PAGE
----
We were that close. Standing next to Fortuitous, having just found that the restrooms at our quite-closed marina had already been winterized, the bitter wind whipped through the yard at over 20kts. I was picturing the best way to orient the boat to tuck in a reef, but Jen was probably correct that the relentless chill on the water would have quickly grown intolerable. For the most part, I let her third veto stand. The weekend was far from a total loss though (nautically speaking), because I’d already been messing about on boats for the better part of the morning.
I have limited faith in “community,” at least in the modern sense, where phrases like “community building” describe the action of bringing forth a panacea. When people talk about community, it typically scans as something between a beautiful, impossible dream and marketing talk for me. Part of my distaste undoubtedly stems from the fact that I’m naturally introverted and don’t necessarily want to be interactive, which is in direct opposition to the popular sentiment—what Susan Cain eloquently describes as “the new groupthink.” It’s not that I don’t think true community exists or that it’s bad, I just think it’s rare and almost never successfully manufactured.
Despite my apprehensions, and despite my passive (and sometimes active) attempts to be an outlier, I feel like there is a real and vibrant community of sailors. Over the course of our short sailing career, we have routinely relied on help from strangers. People who owe us nothing have helped us fix our boat, loaned us equipment, fed us, and given us critical guidance. When we bought Fortuitous, with almost no context for evaluating the condition of a sailboat, we found someone on the Internet who volunteered to take time out of his day to look over the boat, explain things, and help us decide if she was a good value (which she was).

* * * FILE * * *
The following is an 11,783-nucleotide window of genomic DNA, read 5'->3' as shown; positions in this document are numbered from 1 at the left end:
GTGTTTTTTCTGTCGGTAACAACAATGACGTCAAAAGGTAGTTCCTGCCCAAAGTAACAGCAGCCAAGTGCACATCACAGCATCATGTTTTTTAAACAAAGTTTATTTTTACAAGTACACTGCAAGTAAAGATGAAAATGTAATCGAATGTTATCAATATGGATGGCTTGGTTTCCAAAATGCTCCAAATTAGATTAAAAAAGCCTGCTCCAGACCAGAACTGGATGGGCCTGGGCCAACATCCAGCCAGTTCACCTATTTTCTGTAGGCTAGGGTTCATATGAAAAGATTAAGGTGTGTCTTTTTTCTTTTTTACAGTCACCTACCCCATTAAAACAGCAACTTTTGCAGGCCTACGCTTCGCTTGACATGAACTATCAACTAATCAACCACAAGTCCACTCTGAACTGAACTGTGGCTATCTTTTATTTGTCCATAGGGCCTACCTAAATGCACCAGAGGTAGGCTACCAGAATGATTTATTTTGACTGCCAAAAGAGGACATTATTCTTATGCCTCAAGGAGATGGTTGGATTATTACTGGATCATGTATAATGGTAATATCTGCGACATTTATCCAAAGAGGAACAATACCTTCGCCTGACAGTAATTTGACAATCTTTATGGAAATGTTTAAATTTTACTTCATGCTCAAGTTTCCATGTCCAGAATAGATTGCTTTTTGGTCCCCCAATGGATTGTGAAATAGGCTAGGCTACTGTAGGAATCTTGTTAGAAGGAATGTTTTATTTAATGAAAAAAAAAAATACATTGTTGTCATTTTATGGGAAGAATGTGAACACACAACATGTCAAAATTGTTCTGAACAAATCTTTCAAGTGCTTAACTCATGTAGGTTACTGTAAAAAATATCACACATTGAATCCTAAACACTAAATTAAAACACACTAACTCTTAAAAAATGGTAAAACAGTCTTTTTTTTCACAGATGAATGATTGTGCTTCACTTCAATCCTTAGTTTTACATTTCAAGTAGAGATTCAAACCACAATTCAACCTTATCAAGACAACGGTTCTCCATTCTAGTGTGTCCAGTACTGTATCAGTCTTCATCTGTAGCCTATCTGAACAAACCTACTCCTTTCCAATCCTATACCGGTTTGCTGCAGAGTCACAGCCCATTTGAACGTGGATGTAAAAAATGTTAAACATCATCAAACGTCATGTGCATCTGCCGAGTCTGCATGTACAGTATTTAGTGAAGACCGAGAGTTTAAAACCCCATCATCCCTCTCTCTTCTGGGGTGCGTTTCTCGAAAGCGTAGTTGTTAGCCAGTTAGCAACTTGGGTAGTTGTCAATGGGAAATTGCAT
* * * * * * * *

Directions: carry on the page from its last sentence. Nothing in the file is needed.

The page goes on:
As I become slightly more competent, I look for ways to pay down my karma debt, and I’m happy to report that I performed my first informal boat inspection for someone else this past weekend. An online buddy of mine who is shopping for three more feet of boat came across a prospect that happens to be one creek south of our marina, and I offered to eyeball it for him to save him a thousand mile round-trip drive. This was hardly a burden for me because 1) checking out other boats is always fun and 2) thinking critically about the condition of a boat when there’s no emotion involved is probably a good exercise, but even with the selfish upside it still felt good to be lending a hand to a fellow sailor.
The boat was in decent shape, though far from pristine, with a few of what I assume are typical issues for a boat of her vintage. I was reminded that there are a lot of systems (plumbing, diesel engines, more complicated electrical setups, etc.) that I know very little about, since Fortuitous is such a simple boat, but I reported my findings the best I could and included a lot of pictures and measurements on the rest. I don’t want to get into too much detail since the sale is still pending, but I certainly hope that something works out for my friend soon.
I’m glad that there’s a sailing community, and I’m glad that I’m kind of in it. It may be somewhat loose at times, and you better be wearing flame-retardant underpants if you want to go around commenting on the ineffectiveness of other sailors’ anchors or something, but I’ve got a long way to go before I break even on the support that I’ve received over the years.